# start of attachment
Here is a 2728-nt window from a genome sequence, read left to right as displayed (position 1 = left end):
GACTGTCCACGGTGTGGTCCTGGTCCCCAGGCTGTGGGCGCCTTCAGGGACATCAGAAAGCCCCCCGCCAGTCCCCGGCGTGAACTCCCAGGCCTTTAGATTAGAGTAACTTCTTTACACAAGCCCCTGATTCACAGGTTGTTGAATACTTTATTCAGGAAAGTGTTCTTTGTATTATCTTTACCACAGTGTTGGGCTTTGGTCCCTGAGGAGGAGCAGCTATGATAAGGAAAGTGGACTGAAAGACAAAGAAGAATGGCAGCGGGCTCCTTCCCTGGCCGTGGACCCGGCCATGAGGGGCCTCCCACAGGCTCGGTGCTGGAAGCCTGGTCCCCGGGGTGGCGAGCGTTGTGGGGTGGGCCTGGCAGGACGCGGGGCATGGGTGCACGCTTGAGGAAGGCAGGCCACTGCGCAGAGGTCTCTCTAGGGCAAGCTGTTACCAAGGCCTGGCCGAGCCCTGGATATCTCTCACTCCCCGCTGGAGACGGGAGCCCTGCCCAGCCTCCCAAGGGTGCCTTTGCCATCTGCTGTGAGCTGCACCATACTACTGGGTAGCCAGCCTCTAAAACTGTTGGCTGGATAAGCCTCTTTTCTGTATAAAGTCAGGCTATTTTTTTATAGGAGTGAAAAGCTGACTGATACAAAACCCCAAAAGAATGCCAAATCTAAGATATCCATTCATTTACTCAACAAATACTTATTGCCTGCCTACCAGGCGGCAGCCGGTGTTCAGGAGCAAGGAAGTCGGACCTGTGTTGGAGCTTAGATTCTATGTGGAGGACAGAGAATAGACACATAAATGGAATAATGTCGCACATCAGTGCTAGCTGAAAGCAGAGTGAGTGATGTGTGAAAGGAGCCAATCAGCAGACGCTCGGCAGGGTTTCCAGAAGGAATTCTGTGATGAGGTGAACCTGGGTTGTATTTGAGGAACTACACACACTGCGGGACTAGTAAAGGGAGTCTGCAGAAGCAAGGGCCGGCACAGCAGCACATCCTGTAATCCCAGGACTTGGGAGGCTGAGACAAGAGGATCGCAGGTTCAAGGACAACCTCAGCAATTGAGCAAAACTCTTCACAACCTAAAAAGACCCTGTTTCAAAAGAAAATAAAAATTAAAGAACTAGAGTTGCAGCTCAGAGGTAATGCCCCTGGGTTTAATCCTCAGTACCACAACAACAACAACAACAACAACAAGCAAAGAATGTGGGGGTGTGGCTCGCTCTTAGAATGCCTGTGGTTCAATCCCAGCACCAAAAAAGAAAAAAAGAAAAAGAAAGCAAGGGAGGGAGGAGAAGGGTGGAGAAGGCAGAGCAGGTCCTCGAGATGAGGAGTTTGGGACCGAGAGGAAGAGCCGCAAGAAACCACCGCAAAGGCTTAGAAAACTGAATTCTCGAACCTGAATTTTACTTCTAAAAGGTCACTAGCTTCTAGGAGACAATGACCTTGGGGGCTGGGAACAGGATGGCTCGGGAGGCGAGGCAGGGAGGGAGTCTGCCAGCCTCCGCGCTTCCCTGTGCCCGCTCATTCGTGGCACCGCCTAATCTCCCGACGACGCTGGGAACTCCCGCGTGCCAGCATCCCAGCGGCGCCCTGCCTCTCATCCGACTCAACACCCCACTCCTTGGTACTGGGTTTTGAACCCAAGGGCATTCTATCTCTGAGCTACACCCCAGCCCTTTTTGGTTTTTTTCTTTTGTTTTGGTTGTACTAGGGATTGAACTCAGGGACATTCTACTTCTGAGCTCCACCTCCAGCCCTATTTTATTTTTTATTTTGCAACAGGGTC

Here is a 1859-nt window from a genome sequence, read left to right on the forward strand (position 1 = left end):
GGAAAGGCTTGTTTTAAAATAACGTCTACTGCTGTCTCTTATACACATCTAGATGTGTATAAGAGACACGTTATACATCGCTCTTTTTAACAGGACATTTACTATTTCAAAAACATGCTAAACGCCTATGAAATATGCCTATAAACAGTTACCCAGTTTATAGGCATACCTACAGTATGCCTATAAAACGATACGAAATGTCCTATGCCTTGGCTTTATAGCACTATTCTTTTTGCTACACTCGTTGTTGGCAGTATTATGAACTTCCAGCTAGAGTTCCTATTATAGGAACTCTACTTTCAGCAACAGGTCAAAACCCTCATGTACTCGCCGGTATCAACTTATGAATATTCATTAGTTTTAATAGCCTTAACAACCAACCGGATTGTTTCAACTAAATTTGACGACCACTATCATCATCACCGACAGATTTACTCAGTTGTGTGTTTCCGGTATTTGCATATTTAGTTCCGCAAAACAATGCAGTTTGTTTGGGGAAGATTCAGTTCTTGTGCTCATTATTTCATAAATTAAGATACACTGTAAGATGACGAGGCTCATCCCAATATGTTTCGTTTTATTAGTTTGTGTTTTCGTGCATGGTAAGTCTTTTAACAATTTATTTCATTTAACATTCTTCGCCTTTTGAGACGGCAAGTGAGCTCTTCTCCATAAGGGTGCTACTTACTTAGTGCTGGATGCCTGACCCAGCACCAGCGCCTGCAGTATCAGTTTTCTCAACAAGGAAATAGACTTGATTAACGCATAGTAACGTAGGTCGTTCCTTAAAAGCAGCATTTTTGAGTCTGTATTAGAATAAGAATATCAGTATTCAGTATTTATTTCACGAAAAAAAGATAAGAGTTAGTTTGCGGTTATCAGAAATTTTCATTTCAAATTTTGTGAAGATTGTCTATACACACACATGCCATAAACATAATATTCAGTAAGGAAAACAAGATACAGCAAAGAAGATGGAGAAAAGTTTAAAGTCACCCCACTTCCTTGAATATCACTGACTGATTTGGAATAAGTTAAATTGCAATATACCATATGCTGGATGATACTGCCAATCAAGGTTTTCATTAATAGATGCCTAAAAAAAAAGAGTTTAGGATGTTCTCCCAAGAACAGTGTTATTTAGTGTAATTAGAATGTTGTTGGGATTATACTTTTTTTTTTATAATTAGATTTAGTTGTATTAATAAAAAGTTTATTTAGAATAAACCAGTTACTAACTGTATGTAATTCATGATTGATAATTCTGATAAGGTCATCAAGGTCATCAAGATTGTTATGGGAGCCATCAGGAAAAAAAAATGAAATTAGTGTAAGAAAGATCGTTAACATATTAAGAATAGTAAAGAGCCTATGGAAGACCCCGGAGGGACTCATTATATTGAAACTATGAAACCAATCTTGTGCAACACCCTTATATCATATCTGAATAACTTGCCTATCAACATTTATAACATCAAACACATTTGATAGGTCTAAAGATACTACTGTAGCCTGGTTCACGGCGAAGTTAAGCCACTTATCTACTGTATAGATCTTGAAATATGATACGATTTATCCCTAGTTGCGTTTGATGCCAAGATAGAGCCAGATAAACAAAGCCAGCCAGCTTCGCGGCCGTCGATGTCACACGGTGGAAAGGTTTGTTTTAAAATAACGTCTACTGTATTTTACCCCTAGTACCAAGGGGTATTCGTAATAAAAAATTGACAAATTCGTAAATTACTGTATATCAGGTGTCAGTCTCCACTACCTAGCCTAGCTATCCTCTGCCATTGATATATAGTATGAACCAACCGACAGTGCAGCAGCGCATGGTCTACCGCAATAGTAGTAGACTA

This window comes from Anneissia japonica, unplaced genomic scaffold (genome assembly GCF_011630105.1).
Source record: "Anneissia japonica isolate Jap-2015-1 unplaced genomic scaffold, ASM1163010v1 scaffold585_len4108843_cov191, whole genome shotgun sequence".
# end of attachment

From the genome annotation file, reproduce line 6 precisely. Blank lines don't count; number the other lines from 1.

Source record: "Anneissia japonica isolate Jap-2015-1 unplaced genomic scaffold, ASM1163010v1 scaffold585_len4108843_cov191, whole genome shotgun sequence".